This January our veterinary team hosted two students from Surrey Vet School as part of its first equine charity elective.
Jasmine Bunn and Katie McCauley have been working under the watchful eye of our Veterinary Advisor Jeremy Kemp-Symonds, as well as with the farriers, the dentist, and some of the equine care teams.
Dr Kemp-Symonds said: “Equine welfare in all areas of horse care is an important consideration and vets really need to be confident with what is and what isn’t acceptable. The student’s experience with us, and some of the other large equine welfare charities taking part, will really help them in their careers, as it’s likely they will be called to welfare cases once they qualify.
“Equally, equine welfare within a charity such as ours is very much about judging an animal’s quality of life. Euthanasia of horses is something that affects everyone and as vets we need to be confident in our decision making around that.”
Before they arrived, the students were asked to choose four areas of horse care they felt would be beneficial to them.
Jasmine chose, dentistry, radiography, gastro-nasal tubing and taking blood samples.
She said: “It’s been great to see so many horses and put into practice what I’ve learnt in the classroom over the past four years. Taking x-rays and inserting gastric-nasal tubes was something I really hadn’t been able to do but, since being at Bransby Horses I’ve been able to get hands-on experience of this and much more.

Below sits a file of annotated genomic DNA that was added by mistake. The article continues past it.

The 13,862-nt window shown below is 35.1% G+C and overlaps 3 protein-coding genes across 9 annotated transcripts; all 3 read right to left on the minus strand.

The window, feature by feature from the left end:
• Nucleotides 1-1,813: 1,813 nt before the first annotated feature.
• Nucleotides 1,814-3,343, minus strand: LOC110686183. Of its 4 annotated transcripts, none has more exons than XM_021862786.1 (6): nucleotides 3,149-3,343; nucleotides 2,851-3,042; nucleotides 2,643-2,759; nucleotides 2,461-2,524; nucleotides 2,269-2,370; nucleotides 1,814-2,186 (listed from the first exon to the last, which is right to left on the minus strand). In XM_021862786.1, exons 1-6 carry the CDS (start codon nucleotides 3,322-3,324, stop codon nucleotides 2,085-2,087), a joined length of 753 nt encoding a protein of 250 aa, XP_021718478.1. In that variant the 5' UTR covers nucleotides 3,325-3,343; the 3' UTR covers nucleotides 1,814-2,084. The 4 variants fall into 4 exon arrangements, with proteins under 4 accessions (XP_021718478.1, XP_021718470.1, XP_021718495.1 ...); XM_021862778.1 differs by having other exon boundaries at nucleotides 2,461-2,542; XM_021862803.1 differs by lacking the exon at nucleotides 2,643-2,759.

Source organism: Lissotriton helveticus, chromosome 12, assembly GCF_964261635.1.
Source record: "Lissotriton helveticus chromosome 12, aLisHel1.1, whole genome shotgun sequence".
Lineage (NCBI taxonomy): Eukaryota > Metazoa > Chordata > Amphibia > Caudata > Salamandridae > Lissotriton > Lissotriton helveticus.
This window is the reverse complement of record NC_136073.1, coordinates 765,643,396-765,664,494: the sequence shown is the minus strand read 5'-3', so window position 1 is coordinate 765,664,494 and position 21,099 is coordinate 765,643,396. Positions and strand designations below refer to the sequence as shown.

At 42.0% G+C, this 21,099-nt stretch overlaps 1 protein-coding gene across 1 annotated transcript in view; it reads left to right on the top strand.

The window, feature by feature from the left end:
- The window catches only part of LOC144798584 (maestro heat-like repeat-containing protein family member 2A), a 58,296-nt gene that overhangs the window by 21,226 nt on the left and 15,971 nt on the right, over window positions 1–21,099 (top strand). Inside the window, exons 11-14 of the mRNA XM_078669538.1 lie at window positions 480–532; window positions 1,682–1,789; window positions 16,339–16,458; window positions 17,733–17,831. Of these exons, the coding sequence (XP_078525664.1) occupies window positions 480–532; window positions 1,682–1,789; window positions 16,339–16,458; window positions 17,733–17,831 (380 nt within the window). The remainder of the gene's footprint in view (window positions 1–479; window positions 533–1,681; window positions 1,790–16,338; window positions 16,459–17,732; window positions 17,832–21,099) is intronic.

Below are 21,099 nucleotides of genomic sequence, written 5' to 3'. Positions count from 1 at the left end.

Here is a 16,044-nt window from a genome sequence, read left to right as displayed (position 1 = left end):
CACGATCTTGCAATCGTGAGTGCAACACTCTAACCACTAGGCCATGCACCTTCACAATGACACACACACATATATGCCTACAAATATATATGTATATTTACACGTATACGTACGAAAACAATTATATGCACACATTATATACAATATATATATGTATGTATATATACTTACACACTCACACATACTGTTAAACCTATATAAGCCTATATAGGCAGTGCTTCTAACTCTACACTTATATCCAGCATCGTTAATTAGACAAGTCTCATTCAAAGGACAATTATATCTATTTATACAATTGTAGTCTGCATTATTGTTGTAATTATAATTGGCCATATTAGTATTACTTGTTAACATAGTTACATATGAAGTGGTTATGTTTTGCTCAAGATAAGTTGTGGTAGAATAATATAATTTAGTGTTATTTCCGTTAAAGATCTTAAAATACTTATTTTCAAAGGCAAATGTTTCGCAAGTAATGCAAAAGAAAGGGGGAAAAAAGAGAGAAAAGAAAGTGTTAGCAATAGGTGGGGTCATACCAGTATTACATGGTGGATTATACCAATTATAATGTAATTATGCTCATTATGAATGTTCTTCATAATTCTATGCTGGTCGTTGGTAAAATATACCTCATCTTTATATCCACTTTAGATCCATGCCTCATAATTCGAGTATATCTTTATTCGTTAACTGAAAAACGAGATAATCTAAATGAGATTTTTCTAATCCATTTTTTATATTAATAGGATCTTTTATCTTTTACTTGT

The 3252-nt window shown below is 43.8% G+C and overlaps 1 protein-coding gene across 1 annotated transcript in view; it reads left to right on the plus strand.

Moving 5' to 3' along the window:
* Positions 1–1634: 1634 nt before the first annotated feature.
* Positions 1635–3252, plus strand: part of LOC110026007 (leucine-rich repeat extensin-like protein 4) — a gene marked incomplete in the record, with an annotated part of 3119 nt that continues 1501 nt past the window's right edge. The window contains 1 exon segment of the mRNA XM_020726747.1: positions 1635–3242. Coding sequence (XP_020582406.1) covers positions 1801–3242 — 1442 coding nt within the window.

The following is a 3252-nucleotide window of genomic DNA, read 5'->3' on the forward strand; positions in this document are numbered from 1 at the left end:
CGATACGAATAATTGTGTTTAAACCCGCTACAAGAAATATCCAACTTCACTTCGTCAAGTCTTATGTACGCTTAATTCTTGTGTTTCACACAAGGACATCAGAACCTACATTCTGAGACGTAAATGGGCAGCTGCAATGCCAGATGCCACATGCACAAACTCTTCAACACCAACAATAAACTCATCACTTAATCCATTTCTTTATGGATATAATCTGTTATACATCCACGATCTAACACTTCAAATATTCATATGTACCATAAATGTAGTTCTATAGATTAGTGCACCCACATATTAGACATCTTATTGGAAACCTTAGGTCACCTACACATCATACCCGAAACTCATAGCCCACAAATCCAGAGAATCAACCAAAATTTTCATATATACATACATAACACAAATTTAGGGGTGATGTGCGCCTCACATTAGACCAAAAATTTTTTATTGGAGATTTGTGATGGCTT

“I’ve really enjoyed being at Bransby Horses and the team here have been so helpful.”
Dr Karen Moore, Veterinary Teaching Fellow at Surrey University has been the driving force behind this collaboration.
She said: “I feel passionately that the welfare of our animals and their quality of life should underpin all of our veterinary decisions. For students to have the opportunity to work with the fantastic charities involved in this elective and benefit from their years of knowledge is so valuable.
“A lot of vets can be worried about welfare work as the legislation involved often only forms a small part of the curriculum. My hope is now these students will enter the profession with a knowledge of how the law works and how to collaborate with charities to achieve the best results for the horses, ponies and donkeys under their care.”
This is the first time a veterinary university has offered an equine charity elective and it is hoped Bransby Horses will be able to offer the same opportunities to many more equine vets of the future.
To find out more about studying veterinary medicine at Surrey Vet school visit www.surrey.ac.uk